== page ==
Why is it so hard to lose weight, stop smoking, or establish healthy habits? Why do couples argue about the same issues over and over? Why do so many people lie awake at night, stricken with worry and anxiety? Why is it so difficult to come to terms with a loved one's death, even if it's after a long illness?
The answers to these questions - and the path to lasting change in your life - lie in cognitive behavioral therapy (CBT), a well-tested collection of practical techniques for managing moods and modifying undesirable behaviors through self-awareness, critical analysis, and goal-oriented change. CBT illuminates the links between thoughts, emotions, behaviors, and physical health and uses those connections to develop concrete plans for self-improvement. Built on a solid foundation of neurological and behavioral research, CBT is an approach almost anyone can use for promoting greater mental health and improving quality of life.
In 24 engaging half-hour lectures, you'll build a robust and effective self-improvement toolkit with the expert guidance of Professor Satterfield of the University of California, San Francisco. You will explore CBT's roots in Socratic and stoic philosophy, build a toolkit of CBT techniques, and hear about the latest research about its outcomes. Additionally this intriguing and practical course allows you to take on the role of medical student, physician, psychologist, and patient.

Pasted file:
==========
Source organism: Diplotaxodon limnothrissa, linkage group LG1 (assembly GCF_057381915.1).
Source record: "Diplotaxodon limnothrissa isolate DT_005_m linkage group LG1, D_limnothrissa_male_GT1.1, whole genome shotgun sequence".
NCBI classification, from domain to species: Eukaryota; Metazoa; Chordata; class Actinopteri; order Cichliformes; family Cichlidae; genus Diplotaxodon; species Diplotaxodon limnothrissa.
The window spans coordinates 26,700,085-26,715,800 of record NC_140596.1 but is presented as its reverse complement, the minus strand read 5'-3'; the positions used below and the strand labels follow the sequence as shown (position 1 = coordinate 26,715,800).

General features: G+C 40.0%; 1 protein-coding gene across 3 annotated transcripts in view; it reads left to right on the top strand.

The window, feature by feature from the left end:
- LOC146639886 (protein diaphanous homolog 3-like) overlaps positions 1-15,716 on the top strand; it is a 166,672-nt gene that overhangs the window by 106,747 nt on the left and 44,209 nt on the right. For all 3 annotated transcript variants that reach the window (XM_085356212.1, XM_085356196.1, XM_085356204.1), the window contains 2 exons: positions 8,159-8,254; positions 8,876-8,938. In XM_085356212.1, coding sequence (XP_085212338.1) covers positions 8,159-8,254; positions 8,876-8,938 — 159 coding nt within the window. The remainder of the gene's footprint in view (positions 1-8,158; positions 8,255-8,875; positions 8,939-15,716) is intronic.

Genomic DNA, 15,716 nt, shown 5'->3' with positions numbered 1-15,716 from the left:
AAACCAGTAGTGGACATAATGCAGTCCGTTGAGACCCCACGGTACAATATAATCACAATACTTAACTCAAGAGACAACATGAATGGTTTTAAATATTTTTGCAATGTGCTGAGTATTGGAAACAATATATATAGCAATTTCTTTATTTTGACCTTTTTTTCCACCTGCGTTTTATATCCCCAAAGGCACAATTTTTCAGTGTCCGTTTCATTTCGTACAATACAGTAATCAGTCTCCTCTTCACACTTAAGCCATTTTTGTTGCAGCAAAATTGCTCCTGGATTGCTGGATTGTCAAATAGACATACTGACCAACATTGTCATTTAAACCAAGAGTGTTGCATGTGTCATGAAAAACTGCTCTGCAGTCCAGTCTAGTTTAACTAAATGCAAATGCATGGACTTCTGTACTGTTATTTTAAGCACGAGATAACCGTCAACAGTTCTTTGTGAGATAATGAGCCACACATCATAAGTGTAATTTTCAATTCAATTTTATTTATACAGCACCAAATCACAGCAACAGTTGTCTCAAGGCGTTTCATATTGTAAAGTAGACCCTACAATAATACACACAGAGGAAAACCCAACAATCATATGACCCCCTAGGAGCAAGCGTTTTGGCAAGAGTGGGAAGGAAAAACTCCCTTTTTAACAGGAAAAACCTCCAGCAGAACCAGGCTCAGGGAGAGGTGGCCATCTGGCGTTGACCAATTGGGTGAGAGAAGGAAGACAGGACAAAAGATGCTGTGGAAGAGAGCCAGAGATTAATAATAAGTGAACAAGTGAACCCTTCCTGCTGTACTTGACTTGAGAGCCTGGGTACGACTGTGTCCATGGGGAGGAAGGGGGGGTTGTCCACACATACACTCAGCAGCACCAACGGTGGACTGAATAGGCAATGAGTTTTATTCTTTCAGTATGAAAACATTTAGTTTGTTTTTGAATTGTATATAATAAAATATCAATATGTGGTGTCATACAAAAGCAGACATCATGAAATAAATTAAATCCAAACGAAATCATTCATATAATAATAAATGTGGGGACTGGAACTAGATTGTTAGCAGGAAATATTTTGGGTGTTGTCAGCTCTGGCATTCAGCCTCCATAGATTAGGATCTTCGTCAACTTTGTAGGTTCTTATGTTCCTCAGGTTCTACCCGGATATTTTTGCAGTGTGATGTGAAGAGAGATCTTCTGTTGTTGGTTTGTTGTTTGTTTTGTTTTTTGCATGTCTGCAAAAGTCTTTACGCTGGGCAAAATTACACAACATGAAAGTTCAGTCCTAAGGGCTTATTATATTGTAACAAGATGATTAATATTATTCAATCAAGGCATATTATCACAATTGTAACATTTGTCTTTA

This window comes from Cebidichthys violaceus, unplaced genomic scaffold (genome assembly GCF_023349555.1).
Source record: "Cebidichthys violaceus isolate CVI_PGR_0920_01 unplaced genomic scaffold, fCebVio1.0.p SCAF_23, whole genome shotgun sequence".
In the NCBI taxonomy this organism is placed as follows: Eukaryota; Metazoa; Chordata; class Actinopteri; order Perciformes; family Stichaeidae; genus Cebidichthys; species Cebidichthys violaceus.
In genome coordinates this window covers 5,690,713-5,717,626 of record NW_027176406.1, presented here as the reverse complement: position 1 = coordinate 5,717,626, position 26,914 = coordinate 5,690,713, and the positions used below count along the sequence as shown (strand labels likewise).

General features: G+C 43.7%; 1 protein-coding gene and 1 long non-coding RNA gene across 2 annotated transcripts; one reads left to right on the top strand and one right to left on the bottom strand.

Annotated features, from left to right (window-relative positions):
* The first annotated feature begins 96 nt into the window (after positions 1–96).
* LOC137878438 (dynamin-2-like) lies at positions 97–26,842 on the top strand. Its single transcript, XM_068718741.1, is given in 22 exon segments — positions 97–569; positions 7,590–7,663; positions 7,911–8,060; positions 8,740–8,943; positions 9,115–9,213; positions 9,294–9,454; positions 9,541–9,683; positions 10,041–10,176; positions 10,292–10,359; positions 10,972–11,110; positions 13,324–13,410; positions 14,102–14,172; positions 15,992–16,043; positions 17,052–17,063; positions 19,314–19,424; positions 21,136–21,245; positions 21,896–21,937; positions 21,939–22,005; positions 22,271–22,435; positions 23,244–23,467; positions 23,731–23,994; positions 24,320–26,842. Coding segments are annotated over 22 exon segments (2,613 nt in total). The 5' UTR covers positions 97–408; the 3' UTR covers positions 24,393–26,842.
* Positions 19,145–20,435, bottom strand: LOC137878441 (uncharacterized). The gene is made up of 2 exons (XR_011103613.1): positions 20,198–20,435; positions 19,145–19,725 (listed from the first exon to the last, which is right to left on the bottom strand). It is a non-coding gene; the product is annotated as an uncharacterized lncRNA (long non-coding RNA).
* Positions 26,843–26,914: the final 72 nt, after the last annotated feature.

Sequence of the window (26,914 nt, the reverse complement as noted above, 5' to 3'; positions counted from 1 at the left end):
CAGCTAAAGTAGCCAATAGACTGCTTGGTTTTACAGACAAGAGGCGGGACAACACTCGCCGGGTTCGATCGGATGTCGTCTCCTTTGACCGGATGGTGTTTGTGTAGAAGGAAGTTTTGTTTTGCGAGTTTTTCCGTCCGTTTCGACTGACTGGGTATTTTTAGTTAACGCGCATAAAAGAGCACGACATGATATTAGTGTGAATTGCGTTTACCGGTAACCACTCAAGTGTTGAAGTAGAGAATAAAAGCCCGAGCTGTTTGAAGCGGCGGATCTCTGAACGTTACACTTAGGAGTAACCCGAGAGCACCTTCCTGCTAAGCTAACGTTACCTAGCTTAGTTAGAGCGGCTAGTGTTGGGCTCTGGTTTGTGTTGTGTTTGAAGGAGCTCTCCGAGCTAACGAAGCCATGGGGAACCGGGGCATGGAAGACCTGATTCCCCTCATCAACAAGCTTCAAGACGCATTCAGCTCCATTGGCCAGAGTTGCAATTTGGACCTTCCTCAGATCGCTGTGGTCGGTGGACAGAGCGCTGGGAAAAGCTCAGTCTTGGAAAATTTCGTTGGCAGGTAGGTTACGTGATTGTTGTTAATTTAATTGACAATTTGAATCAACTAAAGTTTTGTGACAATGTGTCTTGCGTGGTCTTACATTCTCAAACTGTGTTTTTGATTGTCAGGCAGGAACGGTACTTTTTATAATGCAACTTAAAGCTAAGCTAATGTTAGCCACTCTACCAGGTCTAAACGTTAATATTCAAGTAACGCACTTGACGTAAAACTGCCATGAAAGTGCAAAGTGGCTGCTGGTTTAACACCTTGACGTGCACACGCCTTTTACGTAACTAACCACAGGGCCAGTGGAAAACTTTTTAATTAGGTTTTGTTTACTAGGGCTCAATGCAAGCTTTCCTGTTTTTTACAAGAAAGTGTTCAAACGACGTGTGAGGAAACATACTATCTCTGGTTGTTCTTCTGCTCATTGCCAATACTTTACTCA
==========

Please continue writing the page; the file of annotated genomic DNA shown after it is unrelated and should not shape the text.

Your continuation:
Throughout the course you'll explore issues that cause people to seek out therapy. In some cases you'll get to hear Dr. Satterfield working with a patient, and in others you'll be delving into research to find what causes issues and how CBT helps to resolve them.
Everyone has something about their life that they would like to improve. With the tools in CBT and the desire to make your situation better, you can create lasting change in your life.
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Total waste of time
This book is extremely broad and has no depth at all. The title "Techniques for Retraining Your Brain" is total garbage. It gives you surface level knowledge of a range of ailments. A quick Wikipedia search for each of these different ailments would be much quicker and much more fruitful.
From this book I was expecting to learn how to recognize negative thoughts, and then learn strategies to rationalize them so they aren't debilitating to one's mood or self-esteem. I got none of this. Here is a breakdown of each lecture:
-This is what depression is.
-This is how many people it affects.
-CBT can help with this. (But no information on HOW)
-Here's a really boring example of a patient talking about depression.
-Here's more surface level information about depression BUT NO COGNITIVE STRATEGIES to deal with it.
-Replace depression with whatever other ailment he's talking about in a different lecture and you have the whole course summed up.
I can't seem to grasp why anyone would see this as useful unless you're in an extremely low state and just need something to get you out of bed. Perhaps this could be that push to get some meaningful help?
I'm reading "Feeling Good" right now by David Burns and the first 10% of this book gives more information than this whole "course".
Talk about COGNITIONS!
A solid introduction to CBT